A viral video made by a former server at a popular Port Stanley, Ont. eatery has raised questions about who gets to keep tips given at the end of a meal.
In the video, which was has been shared more than 5,000 times since it was posted on Saturday night, server Cayley Pozza tearfully explains a new policy at the restaurant which gives two per cent of the night's tips to management.
"It's not fair," she says. "It might not seem like much...but at the end of the day, that's a huge amount of money that someone like me, with little kids, I see that hit and it affects me."
The restaurant increased the percentage of tips that servers have to redistribute into a pool last week.
Servers at the restaurant wrote a letter complaining about the change, and then Pozza posted her video after quitting.
They say they like working at The Buccaneer, but that the increase is unfair.
Already, servers pay money to the hostess and the bartender, something they have no problem with, they say.
The person getting the increased "tip out," Chris Georgopoulos, is the manager of restaurant, said his lawyer, Gene Chiarello.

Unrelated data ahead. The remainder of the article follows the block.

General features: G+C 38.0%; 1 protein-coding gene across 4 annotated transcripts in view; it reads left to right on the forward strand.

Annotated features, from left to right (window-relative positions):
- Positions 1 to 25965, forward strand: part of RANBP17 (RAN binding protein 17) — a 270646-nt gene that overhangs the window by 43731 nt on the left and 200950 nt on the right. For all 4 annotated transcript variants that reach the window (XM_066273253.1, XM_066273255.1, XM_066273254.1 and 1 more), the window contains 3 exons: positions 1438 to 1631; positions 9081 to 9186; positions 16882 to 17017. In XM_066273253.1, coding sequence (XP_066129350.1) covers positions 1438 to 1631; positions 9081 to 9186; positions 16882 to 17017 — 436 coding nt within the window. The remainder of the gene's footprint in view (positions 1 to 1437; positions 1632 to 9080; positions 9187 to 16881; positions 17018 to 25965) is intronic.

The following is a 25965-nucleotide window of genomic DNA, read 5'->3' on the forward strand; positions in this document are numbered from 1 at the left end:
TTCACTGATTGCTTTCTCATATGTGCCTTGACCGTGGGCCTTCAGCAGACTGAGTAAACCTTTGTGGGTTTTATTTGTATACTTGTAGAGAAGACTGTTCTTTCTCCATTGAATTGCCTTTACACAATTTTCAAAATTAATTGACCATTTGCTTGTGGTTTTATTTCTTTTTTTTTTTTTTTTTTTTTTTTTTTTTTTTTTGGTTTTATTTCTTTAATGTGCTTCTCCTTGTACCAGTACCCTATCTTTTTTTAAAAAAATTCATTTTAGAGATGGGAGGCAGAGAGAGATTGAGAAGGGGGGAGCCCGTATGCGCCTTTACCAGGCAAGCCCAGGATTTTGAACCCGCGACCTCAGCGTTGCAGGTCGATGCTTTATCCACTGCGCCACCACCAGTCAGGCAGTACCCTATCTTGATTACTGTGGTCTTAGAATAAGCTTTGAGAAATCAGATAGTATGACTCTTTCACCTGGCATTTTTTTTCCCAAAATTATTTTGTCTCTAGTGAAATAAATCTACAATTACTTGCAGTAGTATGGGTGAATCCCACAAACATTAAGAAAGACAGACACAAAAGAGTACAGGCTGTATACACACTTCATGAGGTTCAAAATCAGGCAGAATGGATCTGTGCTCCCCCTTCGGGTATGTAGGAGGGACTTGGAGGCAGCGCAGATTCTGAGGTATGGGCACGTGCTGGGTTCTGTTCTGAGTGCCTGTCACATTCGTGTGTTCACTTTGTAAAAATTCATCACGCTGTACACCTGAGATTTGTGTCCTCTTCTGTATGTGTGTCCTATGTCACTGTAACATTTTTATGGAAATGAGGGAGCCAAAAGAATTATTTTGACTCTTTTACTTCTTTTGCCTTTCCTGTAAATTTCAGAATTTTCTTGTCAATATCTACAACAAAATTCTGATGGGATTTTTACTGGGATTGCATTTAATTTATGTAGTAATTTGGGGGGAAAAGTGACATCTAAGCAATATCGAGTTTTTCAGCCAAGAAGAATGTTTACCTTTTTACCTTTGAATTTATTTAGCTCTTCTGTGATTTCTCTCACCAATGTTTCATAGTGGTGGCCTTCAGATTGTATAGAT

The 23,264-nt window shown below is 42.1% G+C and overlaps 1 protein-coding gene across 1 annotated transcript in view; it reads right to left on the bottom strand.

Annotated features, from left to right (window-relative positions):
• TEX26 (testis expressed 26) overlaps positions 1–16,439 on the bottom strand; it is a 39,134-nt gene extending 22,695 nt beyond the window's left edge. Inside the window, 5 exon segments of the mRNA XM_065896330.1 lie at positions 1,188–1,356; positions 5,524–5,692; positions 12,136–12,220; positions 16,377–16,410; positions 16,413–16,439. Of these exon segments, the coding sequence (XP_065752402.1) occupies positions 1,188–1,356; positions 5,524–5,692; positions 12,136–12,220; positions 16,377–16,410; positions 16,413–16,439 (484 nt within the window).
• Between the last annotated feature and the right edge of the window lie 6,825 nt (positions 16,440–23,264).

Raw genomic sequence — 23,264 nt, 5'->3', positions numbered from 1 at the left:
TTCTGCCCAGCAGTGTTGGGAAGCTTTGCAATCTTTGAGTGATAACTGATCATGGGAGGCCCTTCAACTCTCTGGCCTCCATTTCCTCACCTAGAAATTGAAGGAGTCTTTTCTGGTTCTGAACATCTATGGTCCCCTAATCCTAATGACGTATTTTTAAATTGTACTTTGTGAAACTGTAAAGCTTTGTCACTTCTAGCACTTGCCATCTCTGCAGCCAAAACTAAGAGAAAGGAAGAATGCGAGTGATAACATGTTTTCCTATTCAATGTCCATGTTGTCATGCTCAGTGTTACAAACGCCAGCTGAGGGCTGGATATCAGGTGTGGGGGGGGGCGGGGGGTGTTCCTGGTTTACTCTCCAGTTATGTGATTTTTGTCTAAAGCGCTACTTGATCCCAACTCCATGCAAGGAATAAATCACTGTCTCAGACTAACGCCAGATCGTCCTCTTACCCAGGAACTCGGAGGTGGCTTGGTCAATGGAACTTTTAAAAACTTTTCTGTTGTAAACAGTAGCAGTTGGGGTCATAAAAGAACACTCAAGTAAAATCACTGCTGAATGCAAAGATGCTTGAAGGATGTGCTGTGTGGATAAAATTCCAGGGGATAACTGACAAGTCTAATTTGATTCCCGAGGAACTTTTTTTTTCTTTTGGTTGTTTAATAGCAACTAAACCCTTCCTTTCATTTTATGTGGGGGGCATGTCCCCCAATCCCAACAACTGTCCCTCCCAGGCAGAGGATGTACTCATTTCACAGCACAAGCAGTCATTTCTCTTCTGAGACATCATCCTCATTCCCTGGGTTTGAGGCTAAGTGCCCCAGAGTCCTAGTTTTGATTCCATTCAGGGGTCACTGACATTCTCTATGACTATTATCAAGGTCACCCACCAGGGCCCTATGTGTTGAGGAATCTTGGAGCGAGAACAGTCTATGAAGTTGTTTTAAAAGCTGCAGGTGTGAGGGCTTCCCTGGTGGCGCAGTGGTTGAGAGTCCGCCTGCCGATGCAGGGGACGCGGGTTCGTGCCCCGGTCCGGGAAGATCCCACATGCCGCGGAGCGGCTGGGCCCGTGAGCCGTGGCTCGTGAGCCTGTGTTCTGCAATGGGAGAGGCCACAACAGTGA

The increase goes from 1.5 per cent to two per cent.
Although staff thought Georgopoulos was the owner, it's actually his daughter that owns the restaurant, Chiarello said.
And that means the "tip out" is not illegal.
Who is allowed to get a share of tips
"The basic principle is that an employer can require to someone else, but it has to be going into a tip pool to distribute among others working," said Simone Ostrowski, a labour lawyer in Toronto.
"The issue comes when the owner tries to keep their own tips and the tip out. If it's a mom and pop shop, it's a matter of 'we all pitch in,' but if it's an owner (of a larger establishment), that's a different story."
The ministry of labour said there were no claims against The Buccaneer in the last six months, but reports say ministry of labour officials were at the restaurant yesterday to investigate.
Buccaneer server Taylor Guyett says customers often don't know that the tips they are giving to their server is going to management.
"We don't mind tipping out kitchen staff and bartenders and the hostess," Guyett said. "The whole point of this video and us speaking out is because we are all quite upset about it and we wanted to speak out. If Chris was working more in the actual restaurant, we would be fine."
Because the restaurant industry has a high turnover rate, it's open to abuse, said Ostrowski.
Servers might not know that owners shouldn't get a percentage of tips, or that owners can't charge staff for things such as breakage from tips, she said.